Why Media Twitter Loves Opinions About Food
In the snake’s pit of egos that is media Twitter, there are certain stand-bys we have all come to expect. Log in at any time of day, and you will inevitably find subtweets from the attention-starved, furious tweetstorms about the political import of punctuation, a complete inability to understand the difference between taking a moral position on an issue and one’s material effect on that issue — and, at least in North America anyway, an inescapable glut of opinions about food.
If that last one seems out of place, its incongruousness makes it no less true. From arguments about pineapple on pizza or the ontology of the sandwich, to our most recent kerfuffle over whether or not mayonnaise is gross, hot takes about food are everywhere on media Twitter.
As to why, it is tempting to find an explanation in the changed cultural position of food. You know this, but if food has always been signficant, it is now so more accutely, and differently, too. Food is linked to performances of identity, to discourses of authenticity and craft, to material networks connecting it to environmentalism, local economies, and agriculture. It is also wrapped up in questions of race and class and gender, and issues of urbanism and gentrification as both restaurants and chefs have become culturally significant in a way they weren’t before. (For a far smarter, more articulate version of this, just follow the ever-great Helen Rosner and it’ll pop up sooner or later.) Food is now pop culture.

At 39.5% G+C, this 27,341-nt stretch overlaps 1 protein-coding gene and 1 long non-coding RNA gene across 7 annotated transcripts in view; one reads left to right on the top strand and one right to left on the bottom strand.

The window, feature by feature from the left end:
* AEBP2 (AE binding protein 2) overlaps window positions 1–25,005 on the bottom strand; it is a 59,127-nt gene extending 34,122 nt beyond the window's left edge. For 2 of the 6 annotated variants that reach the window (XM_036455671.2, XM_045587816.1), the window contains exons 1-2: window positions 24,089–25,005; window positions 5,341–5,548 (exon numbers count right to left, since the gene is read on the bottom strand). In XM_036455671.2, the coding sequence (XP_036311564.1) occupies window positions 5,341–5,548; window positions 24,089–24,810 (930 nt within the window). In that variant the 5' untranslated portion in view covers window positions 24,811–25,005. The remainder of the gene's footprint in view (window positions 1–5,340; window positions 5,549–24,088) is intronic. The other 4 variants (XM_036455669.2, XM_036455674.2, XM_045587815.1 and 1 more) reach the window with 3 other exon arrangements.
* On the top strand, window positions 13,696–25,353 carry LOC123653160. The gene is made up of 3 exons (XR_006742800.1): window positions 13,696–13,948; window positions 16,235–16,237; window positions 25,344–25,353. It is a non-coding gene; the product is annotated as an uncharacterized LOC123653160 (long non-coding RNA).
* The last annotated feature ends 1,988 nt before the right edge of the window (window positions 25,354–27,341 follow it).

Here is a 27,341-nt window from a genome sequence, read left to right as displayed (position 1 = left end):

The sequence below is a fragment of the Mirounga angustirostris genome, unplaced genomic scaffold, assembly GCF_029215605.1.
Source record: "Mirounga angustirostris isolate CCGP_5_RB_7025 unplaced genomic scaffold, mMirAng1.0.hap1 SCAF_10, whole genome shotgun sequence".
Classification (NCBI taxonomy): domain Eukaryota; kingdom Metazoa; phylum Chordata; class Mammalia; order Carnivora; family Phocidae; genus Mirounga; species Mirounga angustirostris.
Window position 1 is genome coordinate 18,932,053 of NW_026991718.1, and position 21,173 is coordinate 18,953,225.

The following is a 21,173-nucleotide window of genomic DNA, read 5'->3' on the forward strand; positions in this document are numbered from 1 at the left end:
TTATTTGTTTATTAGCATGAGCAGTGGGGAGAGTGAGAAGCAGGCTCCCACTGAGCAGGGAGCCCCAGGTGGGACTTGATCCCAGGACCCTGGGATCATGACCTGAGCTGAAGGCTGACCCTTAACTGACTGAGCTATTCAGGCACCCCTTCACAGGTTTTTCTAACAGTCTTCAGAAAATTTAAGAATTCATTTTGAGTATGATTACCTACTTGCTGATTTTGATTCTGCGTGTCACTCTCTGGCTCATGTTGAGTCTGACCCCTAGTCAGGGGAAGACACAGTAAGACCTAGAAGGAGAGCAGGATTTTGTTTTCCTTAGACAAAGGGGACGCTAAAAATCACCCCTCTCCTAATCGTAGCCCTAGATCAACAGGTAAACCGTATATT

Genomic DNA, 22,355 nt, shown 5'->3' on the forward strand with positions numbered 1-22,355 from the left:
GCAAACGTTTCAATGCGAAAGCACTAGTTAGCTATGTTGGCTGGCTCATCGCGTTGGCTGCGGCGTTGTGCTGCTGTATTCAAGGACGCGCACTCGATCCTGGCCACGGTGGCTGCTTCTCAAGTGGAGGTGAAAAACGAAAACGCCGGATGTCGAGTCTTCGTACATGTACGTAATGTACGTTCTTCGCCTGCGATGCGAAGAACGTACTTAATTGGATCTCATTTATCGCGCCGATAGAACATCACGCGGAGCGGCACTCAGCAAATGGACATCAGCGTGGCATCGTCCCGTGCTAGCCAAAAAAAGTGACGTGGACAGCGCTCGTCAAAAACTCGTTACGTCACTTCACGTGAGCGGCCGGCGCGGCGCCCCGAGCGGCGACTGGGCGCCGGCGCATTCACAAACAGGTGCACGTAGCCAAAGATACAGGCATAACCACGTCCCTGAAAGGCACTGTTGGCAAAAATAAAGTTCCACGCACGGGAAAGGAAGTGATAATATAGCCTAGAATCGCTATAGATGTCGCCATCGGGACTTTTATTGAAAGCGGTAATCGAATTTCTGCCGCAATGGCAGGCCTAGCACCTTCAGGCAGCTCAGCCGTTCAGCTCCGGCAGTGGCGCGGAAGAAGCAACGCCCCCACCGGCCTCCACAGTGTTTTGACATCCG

So you might think that media types are merely reflecting the frenzy they helped create. But if you’ll notice the nature of most food opinions in our dumb bubble, they aren’t really about those issues. No one is really arguing that whether or not a hot dog is a sandwich reflects deep class bias, or that the inherent badness of ice cream or pie is about cultural difference.
Instead, food takes are almost always entirely inconsequential opinions argued as if they were in fact the opposite. Food takes on media Twitter are almost always deliberately provocative or against the grain (“actually, thick crust pizza is better” or “wine sucks”) but without any depth to them whatsoever — almost as if the point is less to actually assert an opinion than have the argument itself.
Which helps explain why food takes are so useful: they let you yell about something that doesn’t matter. Not that food doesn’t matter, mind you; quite the opposite. It’s just that our random opinions about food are mostly irrelevant. And because they are irrelevant, spouting off provocative opinions about them becomes a way to engage in debate, friendly arguments with low stakes — a kind of safe space for people constantly on the edge of having their life swallowed by a controversial opinion or bad take.
In other words, they are a release valve on a medium that cannot help but scale reaction in a manner asymmetrical to the prompt. Twitter debates about actually important topics are not only utterly pointless, they also always risk spinning out of control, not just drawing in a thousand people because some dumbass thinks quote tweets are a good way to reply, but because someone might post your tweet in an article, might sic their followers on you — or, worst of all, the bottomfeeder trolls might get wind of your joke about #whitegenocide and then… well, at that point you may as well delete your account.
But as for dumb food opinions — the inarguable truths that American cheese on a burger is best, second wave coffee is fine, or (more niche) that aloo paranthas are just awful mush (gobhi paranthas only please) — who gives a shit? They’re fun and diverting and cathartic, in part because they let you yell at friends, but also because they model that good natured, spirited debate that has become much more fraught and harder to pull off in These Polarized Times™.
So, sure, it can seem both aimless and annoying. But that’s sorta the point. Now if we could get back to the issue at hand: mayonnaise is delicious and is also basically lube for the sex your mouth has with dry food.